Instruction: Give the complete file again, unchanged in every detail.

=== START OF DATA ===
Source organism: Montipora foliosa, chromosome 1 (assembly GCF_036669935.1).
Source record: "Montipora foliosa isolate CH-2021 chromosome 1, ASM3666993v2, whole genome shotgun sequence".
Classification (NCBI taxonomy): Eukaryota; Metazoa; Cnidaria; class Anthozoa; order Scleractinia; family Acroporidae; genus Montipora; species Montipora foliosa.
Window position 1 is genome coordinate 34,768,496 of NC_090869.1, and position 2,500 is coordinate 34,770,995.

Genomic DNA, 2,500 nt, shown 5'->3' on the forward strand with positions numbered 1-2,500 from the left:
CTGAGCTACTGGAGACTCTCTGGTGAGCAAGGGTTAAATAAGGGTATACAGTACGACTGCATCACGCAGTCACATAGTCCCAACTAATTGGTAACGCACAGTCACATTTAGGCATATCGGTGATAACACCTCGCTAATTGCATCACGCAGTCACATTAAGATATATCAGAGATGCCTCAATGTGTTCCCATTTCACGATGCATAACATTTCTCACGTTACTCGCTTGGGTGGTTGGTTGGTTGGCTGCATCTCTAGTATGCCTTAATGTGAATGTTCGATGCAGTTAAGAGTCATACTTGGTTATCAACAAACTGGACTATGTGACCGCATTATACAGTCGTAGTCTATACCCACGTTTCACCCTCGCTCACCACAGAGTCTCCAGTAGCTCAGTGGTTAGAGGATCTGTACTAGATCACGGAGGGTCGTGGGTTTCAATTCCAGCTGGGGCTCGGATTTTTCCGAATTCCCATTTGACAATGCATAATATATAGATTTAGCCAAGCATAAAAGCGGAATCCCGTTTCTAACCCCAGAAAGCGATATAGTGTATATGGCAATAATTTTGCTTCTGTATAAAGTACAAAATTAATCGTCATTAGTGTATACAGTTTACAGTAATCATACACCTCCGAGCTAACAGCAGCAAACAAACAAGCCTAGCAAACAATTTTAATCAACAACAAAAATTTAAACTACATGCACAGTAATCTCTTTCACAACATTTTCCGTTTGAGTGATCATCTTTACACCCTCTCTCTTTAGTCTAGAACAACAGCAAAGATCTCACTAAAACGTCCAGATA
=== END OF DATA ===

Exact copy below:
Source organism: Montipora foliosa, chromosome 1 (assembly GCF_036669935.1).
Source record: "Montipora foliosa isolate CH-2021 chromosome 1, ASM3666993v2, whole genome shotgun sequence".
Classification (NCBI taxonomy): Eukaryota; Metazoa; Cnidaria; class Anthozoa; order Scleractinia; family Acroporidae; genus Montipora; species Montipora foliosa.
Window position 1 is genome coordinate 34,768,496 of NC_090869.1, and position 2,500 is coordinate 34,770,995.

Genomic DNA, 2,500 nt, shown 5'->3' on the forward strand with positions numbered 1-2,500 from the left:
CTGAGCTACTGGAGACTCTCTGGTGAGCAAGGGTTAAATAAGGGTATACAGTACGACTGCATCACGCAGTCACATAGTCCCAACTAATTGGTAACGCACAGTCACATTTAGGCATATCGGTGATAACACCTCGCTAATTGCATCACGCAGTCACATTAAGATATATCAGAGATGCCTCAATGTGTTCCCATTTCACGATGCATAACATTTCTCACGTTACTCGCTTGGGTGGTTGGTTGGTTGGCTGCATCTCTAGTATGCCTTAATGTGAATGTTCGATGCAGTTAAGAGTCATACTTGGTTATCAACAAACTGGACTATGTGACCGCATTATACAGTCGTAGTCTATACCCACGTTTCACCCTCGCTCACCACAGAGTCTCCAGTAGCTCAGTGGTTAGAGGATCTGTACTAGATCACGGAGGGTCGTGGGTTTCAATTCCAGCTGGGGCTCGGATTTTTCCGAATTCCCATTTGACAATGCATAATATATAGATTTAGCCAAGCATAAAAGCGGAATCCCGTTTCTAACCCCAGAAAGCGATATAGTGTATATGGCAATAATTTTGCTTCTGTATAAAGTACAAAATTAATCGTCATTAGTGTATACAGTTTACAGTAATCATACACCTCCGAGCTAACAGCAGCAAACAAACAAGCCTAGCAAACAATTTTAATCAACAACAAAAATTTAAACTACATGCACAGTAATCTCTTTCACAACATTTTCCGTTTGAGTGATCATCTTTACACCCTCTCTCTTTAGTCTAGAACAACAGCAAAGATCTCACTAAAACGTCCAGATA